- If students have written compositions and you have corrected them, get the students to retype the compositions (indicating the corrections in bold) and bring them to class. Get mileage out of these compositions by having the students explain orally what they wrote and what correct formulation they are now using to avoid previous mistakes.
- If you have no language lab, try to get the school to purchase some iPods or at least provide you with you a laptop and some good loudspeakers.
- Assign speaking activities on the Internet like the interactive drills in the "QualityTime-ESL Podcasts" and "Your English Podcasts". Then have the students test each other in class with the transcripts.
- Assign listening activities on the Internet. There is a multitude of excellent podcasts like Breaking News English. Ask students to write 100-word summaries, which—once corrected—they will present orally to rotating groups of students.
- Give oral tests as often as written tests and be sure to give high coefficients to oral tests. If you have a lab administering oral tests is easy, since the students can all be working on a lab program (with their headsets on), as you interrogate one student at a time.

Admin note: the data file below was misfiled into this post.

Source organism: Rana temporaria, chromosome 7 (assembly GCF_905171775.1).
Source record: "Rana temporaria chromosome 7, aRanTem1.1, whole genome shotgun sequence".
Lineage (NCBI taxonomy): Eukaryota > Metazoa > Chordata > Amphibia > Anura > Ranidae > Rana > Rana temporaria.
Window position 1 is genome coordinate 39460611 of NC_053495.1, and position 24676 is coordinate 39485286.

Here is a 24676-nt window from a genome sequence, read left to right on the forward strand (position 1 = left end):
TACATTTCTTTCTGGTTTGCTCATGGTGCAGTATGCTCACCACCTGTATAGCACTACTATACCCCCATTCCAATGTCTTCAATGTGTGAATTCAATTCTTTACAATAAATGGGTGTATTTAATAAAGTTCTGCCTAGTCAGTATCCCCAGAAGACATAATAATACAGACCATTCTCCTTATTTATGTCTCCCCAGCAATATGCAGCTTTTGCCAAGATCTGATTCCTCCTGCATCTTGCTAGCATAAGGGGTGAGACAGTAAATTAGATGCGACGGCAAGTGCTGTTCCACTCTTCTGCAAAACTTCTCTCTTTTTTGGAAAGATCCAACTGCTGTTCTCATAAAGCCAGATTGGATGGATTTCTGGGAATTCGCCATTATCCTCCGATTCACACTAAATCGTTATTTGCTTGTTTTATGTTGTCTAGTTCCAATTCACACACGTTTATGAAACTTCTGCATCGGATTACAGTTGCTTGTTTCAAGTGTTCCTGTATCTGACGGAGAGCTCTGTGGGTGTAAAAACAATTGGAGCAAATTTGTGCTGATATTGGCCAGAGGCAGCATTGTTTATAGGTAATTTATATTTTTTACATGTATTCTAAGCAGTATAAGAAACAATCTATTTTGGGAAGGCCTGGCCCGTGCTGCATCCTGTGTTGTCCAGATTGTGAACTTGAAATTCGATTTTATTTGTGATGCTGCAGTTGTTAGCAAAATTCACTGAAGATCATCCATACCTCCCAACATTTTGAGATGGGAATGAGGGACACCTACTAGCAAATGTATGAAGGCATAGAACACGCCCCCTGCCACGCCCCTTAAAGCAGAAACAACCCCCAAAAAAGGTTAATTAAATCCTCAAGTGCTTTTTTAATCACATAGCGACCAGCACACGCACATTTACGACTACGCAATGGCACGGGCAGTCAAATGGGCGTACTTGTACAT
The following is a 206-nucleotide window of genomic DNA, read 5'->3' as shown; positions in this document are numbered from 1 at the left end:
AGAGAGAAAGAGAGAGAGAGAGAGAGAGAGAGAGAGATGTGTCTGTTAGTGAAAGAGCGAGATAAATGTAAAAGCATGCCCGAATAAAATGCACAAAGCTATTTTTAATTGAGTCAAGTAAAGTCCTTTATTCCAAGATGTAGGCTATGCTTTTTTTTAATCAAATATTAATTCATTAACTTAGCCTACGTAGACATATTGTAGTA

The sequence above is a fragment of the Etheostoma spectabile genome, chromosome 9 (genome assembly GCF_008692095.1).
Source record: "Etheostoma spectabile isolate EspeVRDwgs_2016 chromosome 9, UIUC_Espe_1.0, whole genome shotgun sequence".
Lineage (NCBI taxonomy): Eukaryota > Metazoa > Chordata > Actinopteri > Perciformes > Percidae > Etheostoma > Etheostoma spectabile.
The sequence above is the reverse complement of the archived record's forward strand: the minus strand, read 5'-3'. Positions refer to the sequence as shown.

For teachers with language labs or computer rooms
- If you have access to an audio lab, book as many hours as possible.
- If you have access to a multi-media lab, be sure to get headsets equipped with amplifiers plugged into the computers.
- Read QualityTime-ESL: The Digital Resource Book to get lots of audio files and ideas for oral lab work: oral comprehensions, oral drills, speaking translation exercises, open-end dialogues, number or abstract dictations.
- Adopt “tutorials” for your lab program. With a lab, you will be able to have the students give individual presentations (on a topic of their choice) to you in a one-to-one session. This will change totally the motivation of the students and the atmosphere of the class.
Happy students and happy teachers
In conclusion, let me say that with a core curriculum (adapted by a team of teachers) including an intensive lab program with listening comprehension, and free speaking plus tutorials, numerous short oral presentations, memorization, reciting, oral linear translating, a challenging list of exercises as homework and intensive pair work… your students will progress rapidly and above all be able to “speak” English. You will see smiles on their faces and enthusiasm in their eyes. They will be proud of their new skills, and you will be a happy teacher.
To get worksheets with keys, listening comprehension files with accompanying exercises, assignments and a muktitude of oral activities purchase Marianne’s book on a DVD QualityTime-ESL: The Digital Resource Book .